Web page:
Article image
Article image
Article image
Article image
Article image
Article image
This article displays in one automatically-generated column. View the full page to see article in its original form.

THE KAIWARRA MURDER.

In doping his remarks yesterday, Mr Bell said that evidence would probably be given that u man with a gun had been seen going over the bills on the day of the murder, but he asked the jury not to attach much weight to the statements, as there was little probability that a man who intended to murder another would be seen out in broad light with a weapon in his possession. Charles Bowles, a laborer, cousin of Mrs Hawkins, and who was living with Hawkins, was next examined, and in his examination-in-chief recapitulated the evidence given at the preliminary inquiry. He was subjected to a lengthy cross-examination at the hands of Mr Bunny. Bowles admitted that he was the first to discover Hawkins’s body. Although living in Hawkins’s house with his wife (to whom he had been married only six weeks), he did not return to the house that night, but slept in a lean-to attached to it, in which another male servant slept. He said he had nothing to fear, but did not care to meet Mrs Hawkins that night, _ That was the only excuse he could give for not returning to the bouse on the night of the murder. He never slept a wink all night. Next morning he went into Mrs Hawkins’s house and lit a fire. Witness knew a carpenter named

William Leediu, a German, who was present at witness’s wedding at the invitation of Hawkins, he believed. Hawkins wrote a letter inviting Leedin, The latter left the house rather abruptly, so to speak, but witness was not aware that he had been ordered to do so by Hawkins, nor was he aware that any words had taken place between Hawkins and Leedin, After Hawkins was buried, Leedin renewed his visits to the house. Although the wind was blowing in the direction of Hawkins’s where witness worked, he did not hear any shots on the night of the murder. Witness admitted that George Bowles, brother of Mrs Hawkins, was on bad terms with Hawkins. George Bowles lived at Carterton, and some time ago went bankrupt. Before his bankruptcy George Bowles brought down 200 sheep, and gave them into Hawkins’s custody, and witness admitted that the sheep were never included in the assets. Witness stated that George Bowles, after receiving his discharge, demanded the return of the sheep ; but Hawkins refused, and said “ I intend to stick to half." Witness said he knew nothing of the matter in dispute between Hawkins and George Bowles, and could not say what became of the sheep. Mr Bunny pressed witness as to the feeling between Hawkins and George Bowles’s family, but witness said he was not aware of quarrels, and denied that he had heard Hawkins say “he would shoot George Bowles like a dog,” Witness found a dead hare near the body of Hawkins, but it had been dead three or four days. He could not say what became of it, In his re-examination the witness said William Leedin had left Hawkins’s house a fortnight after the wedding, which took place on the Bth April. At 6.45 p.m. the Court adjourned until next day, and the jury were locked up for the night.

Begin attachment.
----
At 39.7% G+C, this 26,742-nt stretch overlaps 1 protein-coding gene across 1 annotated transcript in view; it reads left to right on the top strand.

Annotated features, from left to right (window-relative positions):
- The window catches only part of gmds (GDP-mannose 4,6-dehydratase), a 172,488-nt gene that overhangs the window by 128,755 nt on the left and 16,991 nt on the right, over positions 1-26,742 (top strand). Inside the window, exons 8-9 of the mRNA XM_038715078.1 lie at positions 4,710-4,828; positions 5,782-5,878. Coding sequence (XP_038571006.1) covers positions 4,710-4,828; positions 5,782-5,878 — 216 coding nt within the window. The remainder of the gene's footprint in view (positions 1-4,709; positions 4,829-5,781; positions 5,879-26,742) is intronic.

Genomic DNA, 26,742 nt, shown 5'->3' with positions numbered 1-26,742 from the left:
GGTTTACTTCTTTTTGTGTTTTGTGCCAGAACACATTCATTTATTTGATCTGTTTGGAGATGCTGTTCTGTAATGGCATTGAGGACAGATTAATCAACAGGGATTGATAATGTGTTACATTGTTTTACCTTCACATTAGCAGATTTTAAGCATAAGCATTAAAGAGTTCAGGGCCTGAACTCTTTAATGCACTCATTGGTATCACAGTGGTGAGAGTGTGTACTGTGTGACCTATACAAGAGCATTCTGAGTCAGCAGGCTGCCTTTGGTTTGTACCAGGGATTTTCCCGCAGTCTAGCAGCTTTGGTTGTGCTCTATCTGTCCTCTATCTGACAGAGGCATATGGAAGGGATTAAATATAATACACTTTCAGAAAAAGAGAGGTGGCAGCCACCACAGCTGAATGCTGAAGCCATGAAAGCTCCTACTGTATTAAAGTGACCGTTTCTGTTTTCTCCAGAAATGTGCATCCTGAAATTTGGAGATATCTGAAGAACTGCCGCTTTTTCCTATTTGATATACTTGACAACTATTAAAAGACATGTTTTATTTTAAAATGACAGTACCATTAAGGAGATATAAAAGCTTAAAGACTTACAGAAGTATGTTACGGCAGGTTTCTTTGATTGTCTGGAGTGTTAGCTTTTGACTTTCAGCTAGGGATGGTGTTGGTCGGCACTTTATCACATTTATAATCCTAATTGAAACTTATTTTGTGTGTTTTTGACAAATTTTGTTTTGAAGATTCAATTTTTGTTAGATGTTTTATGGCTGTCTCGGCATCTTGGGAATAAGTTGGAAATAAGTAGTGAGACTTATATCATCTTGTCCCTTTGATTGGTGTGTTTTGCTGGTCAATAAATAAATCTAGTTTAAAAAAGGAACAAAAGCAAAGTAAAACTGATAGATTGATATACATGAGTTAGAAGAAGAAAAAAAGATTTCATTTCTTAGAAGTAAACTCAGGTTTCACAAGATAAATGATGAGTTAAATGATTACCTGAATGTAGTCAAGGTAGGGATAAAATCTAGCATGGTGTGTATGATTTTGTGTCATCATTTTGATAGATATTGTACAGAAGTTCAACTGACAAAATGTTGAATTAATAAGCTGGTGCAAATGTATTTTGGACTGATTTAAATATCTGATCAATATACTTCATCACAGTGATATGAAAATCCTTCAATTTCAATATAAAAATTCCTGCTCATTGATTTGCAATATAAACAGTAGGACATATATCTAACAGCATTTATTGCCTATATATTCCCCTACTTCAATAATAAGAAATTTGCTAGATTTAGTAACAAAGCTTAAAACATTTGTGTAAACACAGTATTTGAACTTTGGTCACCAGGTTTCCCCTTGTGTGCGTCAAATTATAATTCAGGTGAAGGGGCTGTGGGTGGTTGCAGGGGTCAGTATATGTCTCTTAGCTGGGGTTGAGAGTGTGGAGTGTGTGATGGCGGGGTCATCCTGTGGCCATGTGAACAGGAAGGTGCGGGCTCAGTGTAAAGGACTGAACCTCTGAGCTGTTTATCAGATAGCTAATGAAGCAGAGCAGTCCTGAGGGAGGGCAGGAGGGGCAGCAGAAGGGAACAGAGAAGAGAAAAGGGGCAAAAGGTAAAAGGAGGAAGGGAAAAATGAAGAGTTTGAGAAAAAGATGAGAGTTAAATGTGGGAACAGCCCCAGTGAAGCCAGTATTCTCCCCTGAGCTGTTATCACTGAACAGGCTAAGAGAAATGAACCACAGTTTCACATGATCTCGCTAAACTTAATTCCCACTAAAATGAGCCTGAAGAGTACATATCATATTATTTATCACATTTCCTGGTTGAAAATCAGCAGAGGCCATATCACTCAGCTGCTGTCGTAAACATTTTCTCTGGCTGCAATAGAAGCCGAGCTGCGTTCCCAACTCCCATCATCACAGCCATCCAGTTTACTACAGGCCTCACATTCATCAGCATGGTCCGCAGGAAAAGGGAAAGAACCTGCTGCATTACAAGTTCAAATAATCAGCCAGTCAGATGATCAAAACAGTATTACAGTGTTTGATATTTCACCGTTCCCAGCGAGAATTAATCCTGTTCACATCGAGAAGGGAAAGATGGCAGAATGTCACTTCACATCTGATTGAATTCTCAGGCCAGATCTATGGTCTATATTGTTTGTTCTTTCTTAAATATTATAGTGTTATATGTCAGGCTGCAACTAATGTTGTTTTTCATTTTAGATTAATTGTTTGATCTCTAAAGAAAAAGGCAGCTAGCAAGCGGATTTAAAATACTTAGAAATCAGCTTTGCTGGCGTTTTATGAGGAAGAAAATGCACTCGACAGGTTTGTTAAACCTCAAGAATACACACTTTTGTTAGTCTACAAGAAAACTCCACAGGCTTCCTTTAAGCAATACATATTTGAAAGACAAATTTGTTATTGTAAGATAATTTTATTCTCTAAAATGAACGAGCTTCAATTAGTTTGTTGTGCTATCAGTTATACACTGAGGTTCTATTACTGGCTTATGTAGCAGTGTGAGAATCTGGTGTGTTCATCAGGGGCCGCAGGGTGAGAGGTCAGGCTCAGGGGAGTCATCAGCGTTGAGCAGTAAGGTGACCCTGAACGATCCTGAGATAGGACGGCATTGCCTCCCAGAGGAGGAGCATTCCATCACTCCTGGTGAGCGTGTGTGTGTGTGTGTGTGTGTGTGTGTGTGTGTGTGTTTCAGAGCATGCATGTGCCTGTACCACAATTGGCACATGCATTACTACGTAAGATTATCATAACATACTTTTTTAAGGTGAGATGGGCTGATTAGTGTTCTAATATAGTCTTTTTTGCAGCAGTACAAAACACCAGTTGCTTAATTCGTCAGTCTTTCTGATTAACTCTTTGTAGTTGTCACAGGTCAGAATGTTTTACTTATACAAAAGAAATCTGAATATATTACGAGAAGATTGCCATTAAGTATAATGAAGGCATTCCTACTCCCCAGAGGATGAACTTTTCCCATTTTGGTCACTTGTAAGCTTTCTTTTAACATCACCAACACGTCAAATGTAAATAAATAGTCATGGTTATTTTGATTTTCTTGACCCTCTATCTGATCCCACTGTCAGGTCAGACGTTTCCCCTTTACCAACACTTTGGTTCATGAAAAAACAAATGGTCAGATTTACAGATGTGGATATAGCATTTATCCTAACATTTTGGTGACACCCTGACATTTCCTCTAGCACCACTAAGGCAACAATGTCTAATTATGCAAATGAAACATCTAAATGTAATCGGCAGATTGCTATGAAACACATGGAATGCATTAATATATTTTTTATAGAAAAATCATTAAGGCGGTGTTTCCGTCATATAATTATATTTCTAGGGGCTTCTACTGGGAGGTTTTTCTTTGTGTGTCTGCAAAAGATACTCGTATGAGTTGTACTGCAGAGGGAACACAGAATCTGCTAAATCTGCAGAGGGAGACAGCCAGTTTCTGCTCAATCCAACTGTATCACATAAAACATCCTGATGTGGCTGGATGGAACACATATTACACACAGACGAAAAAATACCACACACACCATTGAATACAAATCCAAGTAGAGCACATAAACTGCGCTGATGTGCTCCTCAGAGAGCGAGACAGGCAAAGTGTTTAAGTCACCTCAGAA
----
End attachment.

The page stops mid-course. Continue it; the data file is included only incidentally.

This article text was automatically generated and may include errors. View the full page to see article in its original form.
Permanent link to this item

https://paperspast.natlib.govt.nz/newspapers/ESD18890709.2.38

Bibliographic details

THE KAIWARRA MURDER., Evening Star, Issue 7954, 9 July 1889

Word Count
538

THE KAIWARRA MURDER. Evening Star, Issue 7954, 9 July 1889

Working